In Kinji Fukasaku’s 1975 jitsuroku eiga Graveyard of Honor, a collection of voices open the film musing on whether the hero was corrupted by the times in which he lived or merely born crazy. Like most jitsuroku or true account gangster movies of the ‘70s, Fukasaku’s Graveyard of Honor is a post-war story about a man who failed to adapt himself to the rules of his society which was of course in constant flux though the rules of the yakuza are perhaps as fixed and timeless as any. Inspired by the same source material Takashi Miike’s comparatively subdued, contemplative Graveyard of Honor (新・仁義の墓場, Shin Jingi no Hakaba) maintains the moody, noirish feel of the ‘70s gangster drama complete with melancholy jazz score but updates the legend of Rikio Ishikawa to late 20th century Japan which again finds itself in crisis, floundering for direction and filled with despair. The bubble has burst in more ways than one as the young in particular awaken to the fact they have been deceived by the false promise that the good times of the Bubble years were cost free and would last forever leaving them abandoned in a world they no longer recognise as their own.
Unlike Rikio Ishikawa who, we are told, always wanted to be a gangster, Rikuo Ishimatsu (Goro Kishitani) falls into the gokudo world by chance, his life thereafter one long fall until the bloody suicide with which the film opens. A bleach blonde dishwasher at a Chinese restaurant, he gets an offer he can’t refuse when he calmly defuses a would be assassin by hitting him on the head with a chair, earning the eternal gratitude of boss Sawada (Shingo Yamashiro) who takes him on and makes him his protege. This meteoric rise in the yakuza ranks, however, is not without its drawbacks especially in that it destabilises the internal politics of the Sawada gang with old retainers instantly resentful that this young upstart has leap frogged them to sit at the boss’ side while they’ve patiently put the work in only to be sidelined.
A stretch in prison for avenging the boss’ honour brings him into contact with Imamura (Ryosuke Miki), later his sworn brother but also his opposing number, possibly the last honourable yakuza. “A yakuza without honour isn’t worth shit” Imamura’s boss later remarks, instructing him that Rikuo is a liability he’ll have to take responsibility for, but in this graveyard of honour that kind of responsibility is the one that will get you killed. Honourable yakuza can no longer survive in the world of corporatised thuggery that is the modern gokudo existence. Later we realise that the tale is being narrated by Rikuo’s former underling, Kikkawa, who reminds us that “even yakuza are human beings” existing within a social structure with clearly defined rules which must be followed, yet the rules themselves are largely superficial and Kikkawa survives because he subverts them, abandoning the reckless Rikuo for the certainty of Sawada and setting himself on the traditional gokudo path of sucking up to the boss in the constant hope of advancement.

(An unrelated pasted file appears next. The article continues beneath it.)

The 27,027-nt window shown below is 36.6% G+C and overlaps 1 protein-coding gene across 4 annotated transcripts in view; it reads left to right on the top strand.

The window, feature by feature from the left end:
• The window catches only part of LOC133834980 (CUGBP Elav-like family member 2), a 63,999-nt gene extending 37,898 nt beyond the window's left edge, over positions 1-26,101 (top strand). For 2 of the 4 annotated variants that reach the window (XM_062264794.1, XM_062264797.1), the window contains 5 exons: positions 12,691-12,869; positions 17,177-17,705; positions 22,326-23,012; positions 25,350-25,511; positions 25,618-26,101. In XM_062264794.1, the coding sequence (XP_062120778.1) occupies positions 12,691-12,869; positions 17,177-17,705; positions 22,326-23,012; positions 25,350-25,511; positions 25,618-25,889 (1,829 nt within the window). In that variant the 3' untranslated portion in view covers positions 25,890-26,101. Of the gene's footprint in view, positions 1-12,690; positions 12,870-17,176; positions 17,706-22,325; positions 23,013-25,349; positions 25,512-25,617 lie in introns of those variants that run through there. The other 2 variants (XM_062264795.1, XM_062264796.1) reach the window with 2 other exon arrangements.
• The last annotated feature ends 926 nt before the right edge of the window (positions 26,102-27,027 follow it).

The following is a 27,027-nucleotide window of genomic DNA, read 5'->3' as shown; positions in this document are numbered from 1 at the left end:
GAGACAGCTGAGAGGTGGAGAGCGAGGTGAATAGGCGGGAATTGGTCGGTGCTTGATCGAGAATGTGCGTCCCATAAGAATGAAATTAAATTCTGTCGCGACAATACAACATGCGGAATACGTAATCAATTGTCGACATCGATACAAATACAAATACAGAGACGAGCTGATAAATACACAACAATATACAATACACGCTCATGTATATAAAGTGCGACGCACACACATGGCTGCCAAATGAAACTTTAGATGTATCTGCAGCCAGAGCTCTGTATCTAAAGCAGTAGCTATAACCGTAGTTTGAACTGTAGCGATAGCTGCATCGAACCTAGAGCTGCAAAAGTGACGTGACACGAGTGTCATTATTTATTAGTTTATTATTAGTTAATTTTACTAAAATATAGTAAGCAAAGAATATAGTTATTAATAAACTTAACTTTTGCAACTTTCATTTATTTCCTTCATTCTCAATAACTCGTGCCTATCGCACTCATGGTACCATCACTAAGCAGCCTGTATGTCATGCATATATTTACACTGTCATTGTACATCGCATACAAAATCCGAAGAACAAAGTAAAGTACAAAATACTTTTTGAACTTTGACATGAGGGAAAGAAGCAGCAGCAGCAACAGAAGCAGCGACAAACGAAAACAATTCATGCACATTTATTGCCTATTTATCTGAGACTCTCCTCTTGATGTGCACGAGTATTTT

Kikkawa is, in a sense, the grovelling salaryman to Rikuo’s frenzied maverick, one as much they symptom of the age as another. Rikuo’s rise occurs against the economic boomtown of Japan in the ‘80s which is as much a paradise for gangsters as for anyone else but also a kind of twilight, the yakuza as an institution relegated to the Showa era and the post-war past. Gangsters forced out of their families like the desperate ronin of the feudal era further destabilise an already chaotic environment which, like that of the post-war years, is filled with despair and disillusionment only to be further disrupted by the advent of natural disaster and economic collapse.
Like the yakuza of the jitsuroku, those of Miike’s Graveyard of Honor struggle to reorient themselves in a changing society, no more equipped to deal with economic stagnation than their forbears were for the end of occupation and the increasing irrelevance of gangsterdom in a world of economic prosperity. Increasingly paranoid and anxious, Rikuo sees betrayal in all quarters and remains essentially powerless, eventually imprisoned in what appears to have been previously used as a child’s bedroom. He seeks escape in drugs which he finds by chance, and then in romance with an equally powerless woman who bizarrely seems to have fallen in love with him after he brutally raped her though their strange, drug-fuelled quasi-wedding ceremony is the tenderest, most vulnerable we ever see them. Yet as the opening scene implied, all there is is futility. Knowing what he knows, Kikkawa meditates on his memories of happier days when he was just a minion at Rikuo’s side. In this graveyard of honour only the slippery survive and the only way to be free is to fall, and fall hard.
Original trailer (English subtitles)